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Accuracy Of Orientation In Space Under Increased Acceleration In The Absence Of Visual Reference Frame

  • H. Kolder
  • G. Schubert
Chapter

Abstract

The perception of the apparent vertical without visual cues depends on the position of the longitudinal axes of body and head to the direction of the resultant acceleration above 1 G. With dissociation of the direction of the longitudinal axes of body and head, and exposing them separately in varying angles to the direction of the resultant acceleration, information is obtained on the contribution of systems involved in the perception of the vertical. Conclusions are derived from results of experiments on 15 volunteers subjected to a total of 397 different combinations of body and head positions with resultant accelerations between 1.0 and 3.0 G. The position of the longitudinal axis of body or head influences the direction of the apparent vertical. The effect of the position of body and head is additive. The accurarcy of estimation of the direction of the resultant acceleration is optimal up to 1. 5 G, when body and head are held in the direction of the resultant acceleration. Above 1. 5 G the direction of the resultant acceleration is underestimated when the vector of forces moved transiently through a frontal plane to its final position. The direction of the resultant acceleration is increasingly overestimated when the vector of forces moved transiently through a sagittal plane to its final position. The precision of estimation of the apparent vertical is higher during lateral acceleration than during backward acceleration. The precision decreases slightly with tilt of body and head away from the direction of gravity.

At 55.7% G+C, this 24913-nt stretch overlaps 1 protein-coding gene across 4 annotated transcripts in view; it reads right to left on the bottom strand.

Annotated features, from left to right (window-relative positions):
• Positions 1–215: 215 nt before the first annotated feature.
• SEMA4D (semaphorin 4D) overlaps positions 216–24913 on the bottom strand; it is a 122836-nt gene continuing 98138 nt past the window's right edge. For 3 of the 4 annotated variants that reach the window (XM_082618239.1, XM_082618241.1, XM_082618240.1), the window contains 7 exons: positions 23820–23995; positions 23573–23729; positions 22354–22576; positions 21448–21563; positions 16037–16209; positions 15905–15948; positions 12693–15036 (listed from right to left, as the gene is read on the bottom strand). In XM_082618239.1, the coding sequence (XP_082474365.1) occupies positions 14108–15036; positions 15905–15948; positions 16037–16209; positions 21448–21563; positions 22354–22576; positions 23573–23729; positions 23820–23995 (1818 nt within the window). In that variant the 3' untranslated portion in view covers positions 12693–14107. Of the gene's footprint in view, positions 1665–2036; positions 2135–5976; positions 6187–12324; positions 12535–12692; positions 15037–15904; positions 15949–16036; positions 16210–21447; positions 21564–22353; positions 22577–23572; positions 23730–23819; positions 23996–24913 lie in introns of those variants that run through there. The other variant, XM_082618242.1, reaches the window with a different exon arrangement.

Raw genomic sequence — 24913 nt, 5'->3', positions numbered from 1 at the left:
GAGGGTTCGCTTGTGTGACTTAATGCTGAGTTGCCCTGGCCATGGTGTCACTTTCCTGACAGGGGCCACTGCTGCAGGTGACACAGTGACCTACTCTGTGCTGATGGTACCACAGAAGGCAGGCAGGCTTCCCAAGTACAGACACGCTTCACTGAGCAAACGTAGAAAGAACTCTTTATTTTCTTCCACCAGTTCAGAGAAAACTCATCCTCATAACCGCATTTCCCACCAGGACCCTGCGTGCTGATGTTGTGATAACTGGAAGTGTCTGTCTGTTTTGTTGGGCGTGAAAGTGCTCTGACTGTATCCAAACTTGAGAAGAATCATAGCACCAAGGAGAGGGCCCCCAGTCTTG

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Copyright information

© Springer-Verlag Wien 1965

Authors and Affiliations

  • H. Kolder
    • 1
    • 2
  • G. Schubert
    • 1
  1. 1.ViennaAustria
  2. 2.Department of Physiology, School of MedicineEmory UniversityAtlantaUSA

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